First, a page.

Girls on Fire – Robin Wasseman

This is not a story of bad things happening to bad girls. I say this because I know you, Dex, and I know how you think. I’m going to tell you a story, and this time, it will be the truth.

Hannah Dexter is a nobody, ridiculed at school by golden girl Nikki Drummond and bored at home. But in their junior year of high school, Nikki’s boyfriend walks into the woods and shoots himself. In the wake of the suicide, Hannah finds herself befriending new girl Lacey and soon the pair are inseparable, bonded by their shared hatred of Nikki. Lacey transforms good girl Hannah into Dex, a Doc Marten and Kurt Cobain fan, who is up for any challenge Lacey throws at her. The two girls bring their combined wills to bear on the community in which they live; unconcerned by the mounting discomfort that their lust for chaos and rebellion causes the inhabitants of their parochial small town, they think they are invulnerable.

But Lacey has a secret, about life before her better half, and it’s a secret that will change everything . . .

Starting – and ending – with tragedy, Girls on Fire stands alongside The Virgin Suicides in its brilliant portrayal of female adolescence, but with a power and assurance all its own.

Girls are cruel.

I have had to take a few days out after reading Girls on Fire to reflect and absorb the story before writing my review. Whilst this wasn’t a book I enjoyed as much as some there were extracts that I thoroughly relished, those gripping sessions that enticed me to continue to read, intrigued me to flip the pages and read a few more lines but then there were those I struggled with, those that were slower but not as engaging, the story took a turn I didn’t want but regardless that this is a very insightful, if not disturbing, telling the story of a coming of age, testing the boundaries and doing right from wrong.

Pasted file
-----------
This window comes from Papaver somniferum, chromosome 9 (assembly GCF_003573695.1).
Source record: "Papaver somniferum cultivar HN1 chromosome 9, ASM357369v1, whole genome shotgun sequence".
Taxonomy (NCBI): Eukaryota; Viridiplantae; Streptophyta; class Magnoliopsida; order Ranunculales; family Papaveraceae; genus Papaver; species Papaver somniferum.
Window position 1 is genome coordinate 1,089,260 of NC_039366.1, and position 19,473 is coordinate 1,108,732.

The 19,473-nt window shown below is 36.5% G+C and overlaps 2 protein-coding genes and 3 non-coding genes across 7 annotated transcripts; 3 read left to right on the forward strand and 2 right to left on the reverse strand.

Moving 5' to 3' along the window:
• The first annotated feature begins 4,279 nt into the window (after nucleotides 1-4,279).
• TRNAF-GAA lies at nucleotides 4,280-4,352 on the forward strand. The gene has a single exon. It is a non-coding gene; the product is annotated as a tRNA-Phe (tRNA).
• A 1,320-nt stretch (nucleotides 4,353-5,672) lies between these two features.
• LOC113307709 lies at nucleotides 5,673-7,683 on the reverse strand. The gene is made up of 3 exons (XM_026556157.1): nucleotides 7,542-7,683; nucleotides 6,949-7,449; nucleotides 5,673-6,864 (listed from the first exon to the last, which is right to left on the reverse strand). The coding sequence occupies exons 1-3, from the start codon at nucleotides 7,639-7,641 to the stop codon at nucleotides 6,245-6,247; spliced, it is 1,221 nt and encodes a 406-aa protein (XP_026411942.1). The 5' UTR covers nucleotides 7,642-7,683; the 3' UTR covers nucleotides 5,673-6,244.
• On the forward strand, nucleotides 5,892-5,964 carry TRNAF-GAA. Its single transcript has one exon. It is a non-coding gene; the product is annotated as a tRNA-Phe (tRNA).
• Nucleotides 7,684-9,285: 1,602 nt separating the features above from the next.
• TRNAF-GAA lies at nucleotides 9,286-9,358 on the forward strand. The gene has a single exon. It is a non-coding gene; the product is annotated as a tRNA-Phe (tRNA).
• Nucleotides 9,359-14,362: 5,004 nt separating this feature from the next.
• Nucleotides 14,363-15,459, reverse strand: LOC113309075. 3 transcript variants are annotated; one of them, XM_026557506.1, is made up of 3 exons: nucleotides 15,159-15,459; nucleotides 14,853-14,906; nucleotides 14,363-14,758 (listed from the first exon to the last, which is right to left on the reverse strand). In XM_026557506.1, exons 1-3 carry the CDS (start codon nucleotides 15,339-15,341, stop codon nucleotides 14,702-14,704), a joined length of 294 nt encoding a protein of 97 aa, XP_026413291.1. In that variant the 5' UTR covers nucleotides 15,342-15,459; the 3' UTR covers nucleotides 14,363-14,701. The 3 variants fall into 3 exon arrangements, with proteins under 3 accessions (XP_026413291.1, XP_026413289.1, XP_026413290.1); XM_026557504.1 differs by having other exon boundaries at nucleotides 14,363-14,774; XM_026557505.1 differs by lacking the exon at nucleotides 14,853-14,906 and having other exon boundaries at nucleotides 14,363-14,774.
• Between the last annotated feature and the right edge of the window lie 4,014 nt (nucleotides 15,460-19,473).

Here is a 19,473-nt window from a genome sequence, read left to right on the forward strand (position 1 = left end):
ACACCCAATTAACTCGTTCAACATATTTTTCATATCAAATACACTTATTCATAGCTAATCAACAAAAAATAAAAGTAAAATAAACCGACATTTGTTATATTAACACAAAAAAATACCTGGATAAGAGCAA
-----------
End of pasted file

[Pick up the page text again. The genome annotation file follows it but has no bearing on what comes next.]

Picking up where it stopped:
This story was about three girls. Yet we only heard the point of view from two but three were definitely involved and one man. He was underpinning the whole story from beginning to end yet we never heard his voice or met him as a character. He was a memory and we learnt about him through the voices of others.

There were extracts that I thoroughly relished, those gripping sessions that enticed me to continue to read, intrigued me to flip the pages and read a few more lines.

We learn how cruel people can be. We witness how sly and controlling girls can be and how they enjoy to manipulate. The characters are not especially nice, all with a hidden agenda they play off each other slowly turning into creatures they can never return from.

If you want something that bit different then give this a read. It does play on your mind and aspects are quite graphic but it works. The novel feels angry but that works too. It reads better if you have an open mind.

The bottom line, girls are far too cruel and far too good at getting away with it.

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